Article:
By May 1, high school students nationwide will decide where to go to college and, for many, with that decision will come debt.
In the classes we teach, my husband and I try to encourage parents, if they can, to start saving for their children’s college education as early as possible.
Recently, I wrote about our daughter Olivia’s upcoming graduation. Because we started saving early enough, she will graduate without any loans. And we didn’t have to borrow.
Our lack of education debt drew lots of questions.
Lorraine, a reader from Sarasota, Fla., wanted to know: “How was [Olivia] able to achieve this accomplishment? Did she work part time or full time while attending college? Did she save money earned from babysitting or other jobs while she was in high school? Did she live at home? . . . Where did the money come from to pay her tuition and books?”
I’ll tell you.
By the time my husband and I had our first child, we were in our early 30s. We owned a home, and the mortgage took up less than 30 percent of our net monthly income. If you keep your housing payment — typically a family’s largest expense — at a manageable level, you can usually free up money to save.
We had been saving for retirement since our early 20s and have kept doing so, even while saving for college.
When we started saving for our children’s education, we were making good but not super-fat salaries. We bought used cars that we kept long enough that we didn’t have car payments for a decade or more. If you don’t have auto payments, that’s money that can be put into a college savings plan.
Before deciding how to save, we calculated how much we needed to invest on a monthly basis. It’s like retirement planning. You have to know your endgame — how much you need — so that you know how to start.
We tried a few calculators but settled on Vanguard’s “College savings planner” (vanguard.wealthmsi.com/csp.php). Along with a little we had already saved, it estimated that we needed to invest about $210 a month to have enough for Olivia to go to a state school.
We decided to save using a tax-deferred 529 plan. We opened her account when she was 6. My husband and I chose the “age-based” investment option, which means that the younger the child, the more aggressive the investment strategy. As Olivia got closer to going to college, the money was automatically moved to more conservative positions.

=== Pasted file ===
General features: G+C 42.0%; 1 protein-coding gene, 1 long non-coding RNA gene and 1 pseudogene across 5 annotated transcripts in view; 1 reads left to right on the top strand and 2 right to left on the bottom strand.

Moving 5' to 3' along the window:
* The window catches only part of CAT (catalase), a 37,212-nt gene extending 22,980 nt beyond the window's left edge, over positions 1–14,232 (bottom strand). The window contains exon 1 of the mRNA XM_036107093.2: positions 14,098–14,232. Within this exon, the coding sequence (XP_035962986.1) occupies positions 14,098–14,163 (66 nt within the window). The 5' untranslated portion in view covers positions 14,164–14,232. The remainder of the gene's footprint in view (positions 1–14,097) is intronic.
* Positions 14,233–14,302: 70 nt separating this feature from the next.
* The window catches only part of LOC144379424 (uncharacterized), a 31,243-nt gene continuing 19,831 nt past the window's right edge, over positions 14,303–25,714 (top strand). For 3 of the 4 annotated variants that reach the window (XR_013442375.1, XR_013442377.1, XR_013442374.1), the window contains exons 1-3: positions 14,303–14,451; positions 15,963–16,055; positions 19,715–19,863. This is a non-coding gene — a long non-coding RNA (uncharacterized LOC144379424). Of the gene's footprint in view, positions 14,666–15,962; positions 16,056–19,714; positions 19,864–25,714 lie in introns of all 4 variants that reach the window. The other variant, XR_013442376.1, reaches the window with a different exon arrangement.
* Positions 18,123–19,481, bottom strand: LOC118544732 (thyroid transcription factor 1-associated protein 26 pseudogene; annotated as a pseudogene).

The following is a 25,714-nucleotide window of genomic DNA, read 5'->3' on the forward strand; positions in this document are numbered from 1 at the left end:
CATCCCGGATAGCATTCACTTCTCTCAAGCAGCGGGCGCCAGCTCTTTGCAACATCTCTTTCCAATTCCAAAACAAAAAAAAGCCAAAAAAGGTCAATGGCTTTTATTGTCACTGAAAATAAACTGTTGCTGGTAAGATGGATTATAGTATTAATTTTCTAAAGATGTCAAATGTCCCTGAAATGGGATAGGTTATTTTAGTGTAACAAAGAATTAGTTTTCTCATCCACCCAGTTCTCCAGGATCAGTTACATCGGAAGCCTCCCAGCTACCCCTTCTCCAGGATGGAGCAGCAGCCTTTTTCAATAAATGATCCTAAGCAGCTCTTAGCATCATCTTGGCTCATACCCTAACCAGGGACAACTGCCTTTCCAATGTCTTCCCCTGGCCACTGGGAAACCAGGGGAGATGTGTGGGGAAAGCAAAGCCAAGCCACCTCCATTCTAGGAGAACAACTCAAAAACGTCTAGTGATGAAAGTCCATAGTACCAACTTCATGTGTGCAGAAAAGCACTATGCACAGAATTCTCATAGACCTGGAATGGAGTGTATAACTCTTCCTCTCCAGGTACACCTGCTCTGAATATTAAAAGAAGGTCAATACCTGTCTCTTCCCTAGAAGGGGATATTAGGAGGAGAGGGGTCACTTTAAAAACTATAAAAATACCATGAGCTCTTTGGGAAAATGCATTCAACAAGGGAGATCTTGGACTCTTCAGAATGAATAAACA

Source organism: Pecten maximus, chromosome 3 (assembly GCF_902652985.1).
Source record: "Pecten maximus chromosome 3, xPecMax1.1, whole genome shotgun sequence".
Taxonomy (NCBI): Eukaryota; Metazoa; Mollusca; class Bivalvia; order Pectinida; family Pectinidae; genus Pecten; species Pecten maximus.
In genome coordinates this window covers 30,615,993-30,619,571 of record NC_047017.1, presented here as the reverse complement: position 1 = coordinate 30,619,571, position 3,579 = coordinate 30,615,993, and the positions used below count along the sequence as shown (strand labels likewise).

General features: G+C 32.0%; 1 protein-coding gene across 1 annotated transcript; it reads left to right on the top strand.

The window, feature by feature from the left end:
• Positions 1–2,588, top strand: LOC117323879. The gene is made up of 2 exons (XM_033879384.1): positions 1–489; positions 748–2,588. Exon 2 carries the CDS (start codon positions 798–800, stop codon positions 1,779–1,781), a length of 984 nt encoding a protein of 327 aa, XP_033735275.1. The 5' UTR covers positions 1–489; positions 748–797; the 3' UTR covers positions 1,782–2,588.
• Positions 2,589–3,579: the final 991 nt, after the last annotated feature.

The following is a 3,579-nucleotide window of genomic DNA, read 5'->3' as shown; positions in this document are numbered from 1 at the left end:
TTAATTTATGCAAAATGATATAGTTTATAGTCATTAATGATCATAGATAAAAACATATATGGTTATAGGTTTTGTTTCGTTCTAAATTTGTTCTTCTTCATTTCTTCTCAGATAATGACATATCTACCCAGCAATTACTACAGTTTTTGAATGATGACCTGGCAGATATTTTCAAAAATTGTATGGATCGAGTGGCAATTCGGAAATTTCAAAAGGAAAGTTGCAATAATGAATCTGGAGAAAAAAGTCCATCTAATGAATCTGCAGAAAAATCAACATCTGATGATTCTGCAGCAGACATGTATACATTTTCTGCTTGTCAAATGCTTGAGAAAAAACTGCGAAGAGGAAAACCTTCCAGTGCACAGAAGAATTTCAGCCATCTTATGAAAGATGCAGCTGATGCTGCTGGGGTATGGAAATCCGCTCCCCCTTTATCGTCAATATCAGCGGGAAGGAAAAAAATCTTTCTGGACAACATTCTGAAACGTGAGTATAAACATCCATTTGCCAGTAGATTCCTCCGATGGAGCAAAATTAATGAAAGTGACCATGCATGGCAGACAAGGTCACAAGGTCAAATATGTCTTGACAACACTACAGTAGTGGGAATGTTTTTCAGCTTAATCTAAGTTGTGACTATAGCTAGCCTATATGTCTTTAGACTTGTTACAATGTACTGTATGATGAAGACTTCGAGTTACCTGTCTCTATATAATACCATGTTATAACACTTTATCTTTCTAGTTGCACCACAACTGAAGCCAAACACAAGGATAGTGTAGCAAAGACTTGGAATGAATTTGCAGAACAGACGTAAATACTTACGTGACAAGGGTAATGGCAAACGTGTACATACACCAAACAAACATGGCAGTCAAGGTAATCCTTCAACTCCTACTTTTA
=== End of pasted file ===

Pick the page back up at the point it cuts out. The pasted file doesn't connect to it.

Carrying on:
We elected to invest in the 529 plan offered by Maryland, where we live. It has low fees. And because we are residents, we get a $2,500 state tax deduction every year for each of our three children’s accounts.
Because of our contributions over the years, the low fees and the earnings growth, Olivia ended up with savings worth about $66,000. My husband and I made a few lump-sum payments whenever we got extra money.
We started even earlier for our other two children, so we haven’t had to make any extra contributions. Depending on their school choice, they, too, will have enough to graduate debt-free.
Olivia took Advanced Placement courses in high school and scored high enough on the exams to earn college credit. She started at the University of Maryland’s College Park campus with a semester’s worth of credits, which reduced costs. She received $21,500 in merit-based scholarships, which covered about a fourth of the total cost of her attendance.
Olivia did have to buy her own textbooks. To afford them, she began working during the summer following her junior year in high school. She is a super saver. She put away about 80 percent of her earnings to pay for books and personal expenses.
We did not allow Olivia to work during her freshman year of college, to ease her transition. But by her sophomore year, she got a part-time job at an on-campus day-care center. She has had paid internships throughout college.
I should add that we had told our daughter when she was in middle school that she could apply to any college she wanted with just one caveat: There would be no loans.
We managed her expectations throughout the college-selection process. She would have lived at home or started at our local community college if our savings came up short.
Maryland wasn’t her first school choice. But she ended up loving it and all the more because, when she walks across the stage next month to get her diploma, she won’t have the weight of debt on her shoulders. And neither will we.
Write Singletary at The Washington Post, 1301 K St. NW, Washington, D.C. 20071 or email@example.com. To read more, go to wapo.st/michelle-singletary.